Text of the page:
Gold is often bought during times of uncertainty, and right now it would seem that investors are feeling more and more uncertain about numerous issues.
Tension levels between the U.S. and North Korea have reached new heights. In an almost tit for tat exchange, leaders from both nations have traded threats. The risks of a nuclear confrontation appear to be at the highest levels since the Cold War, and both militaries are on alert.
It remains unclear if North Korea actually has the capability to deliver a nuclear warhead to North America, but recent assessments by U.S. intelligence agencies would seemingly indicate that North Korea has-or is very close to having-such capability.
Guam has been at the center of attention in recent days as North Korea has threatened to strike the island. Guam is of strategic importance to the U.S. as it is home to thousands of American soldiers as well as an Air Force bomber group.
President Donald Trump has vowed to hit North Korea if it attacks Guam or other U.S. interests, and although a first strike by the United States seems very unlikely, it cannot be ruled out. The situation has, however, gotten a bit stickier as China voiced its position. The country has said that it will remain neutral if the U.S. is attacked by North Korea, but will protect North Korea if the U.S. attacks or attempts to remove the current regime.
The threat of war with North Korea is more than enough to keep investors on their toes. Add to this threat the ongoing investigation of possible collusion with Russia by the Trump campaign and the possibility of U.S. military action in Venezuela and you have a recipe for significant risk aversion.
The flight to safety has not been seen in force yet, but unless things cool down dramatically it could simply be a matter of time before investors shun risk assets en masse. Stock investors have remained surprisingly resilient in recent weeks, but that resilience is likely approaching its limits.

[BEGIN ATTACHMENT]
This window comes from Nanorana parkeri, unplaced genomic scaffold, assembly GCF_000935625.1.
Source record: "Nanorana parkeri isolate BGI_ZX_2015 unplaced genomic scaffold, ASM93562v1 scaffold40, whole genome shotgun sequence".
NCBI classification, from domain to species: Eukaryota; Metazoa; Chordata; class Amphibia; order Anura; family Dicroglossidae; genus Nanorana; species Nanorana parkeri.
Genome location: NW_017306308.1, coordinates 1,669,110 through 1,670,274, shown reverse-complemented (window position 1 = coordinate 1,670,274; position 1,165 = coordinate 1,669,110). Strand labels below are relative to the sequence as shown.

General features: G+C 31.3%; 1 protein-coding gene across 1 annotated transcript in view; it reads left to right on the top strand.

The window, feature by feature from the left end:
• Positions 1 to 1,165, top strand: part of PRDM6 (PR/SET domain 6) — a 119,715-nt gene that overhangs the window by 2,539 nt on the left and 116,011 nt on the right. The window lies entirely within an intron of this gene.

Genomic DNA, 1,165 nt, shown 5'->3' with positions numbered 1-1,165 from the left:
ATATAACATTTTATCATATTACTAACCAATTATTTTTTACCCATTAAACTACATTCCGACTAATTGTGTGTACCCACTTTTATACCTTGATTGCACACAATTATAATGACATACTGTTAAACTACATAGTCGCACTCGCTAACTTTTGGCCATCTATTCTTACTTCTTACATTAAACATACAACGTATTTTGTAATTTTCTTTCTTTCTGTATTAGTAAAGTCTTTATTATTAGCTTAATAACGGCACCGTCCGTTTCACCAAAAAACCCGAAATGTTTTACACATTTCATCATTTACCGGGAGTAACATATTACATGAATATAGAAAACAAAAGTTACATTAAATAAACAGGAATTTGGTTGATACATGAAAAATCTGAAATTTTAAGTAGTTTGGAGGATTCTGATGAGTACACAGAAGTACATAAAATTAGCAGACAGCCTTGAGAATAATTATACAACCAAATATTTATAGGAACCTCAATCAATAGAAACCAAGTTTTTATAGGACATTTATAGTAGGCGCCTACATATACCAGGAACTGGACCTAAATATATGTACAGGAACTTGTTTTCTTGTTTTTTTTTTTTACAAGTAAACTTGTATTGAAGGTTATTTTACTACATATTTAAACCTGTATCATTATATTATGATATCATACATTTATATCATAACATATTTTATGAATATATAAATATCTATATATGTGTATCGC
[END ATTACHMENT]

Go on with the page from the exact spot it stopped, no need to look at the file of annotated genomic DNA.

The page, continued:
Gold has been trending higher for several weeks now, and is close to breaking out above its most recent highs. An upside breakout in the yellow metal could draw further buying interest, and the market could really be off to the races if the current geopolitical landscape does not change quickly.
The U.S. is still also facing numerous domestic issues that could potentially keep gold and other perceived safe haven assets moving higher. Violence in Virginia over the weekend at a protest is another sign of the divisions being faced within the country. The lack of major tax or fiscal spending legislation may also eat away at investors’ appetite for risk.
The ongoing lack of inflationary pressures may also keep the Federal Reserve from becoming more aggressive in monetary policy, and the bull market in stocks may be reaching its crescendo after almost a decade of gains.
Any way you slice it, it appears that the gold market is beginning what could prove to be a multi-year protracted bull market as stocks may be in the process of making a long-term top. Heightened geopolitical tensions may accelerate a significant move higher in gold, with the possibility of a substantial spike higher in price should military conflict become unavoidable.
Hopefully, diplomacy will be the primary tool used to reach a peaceful resolution.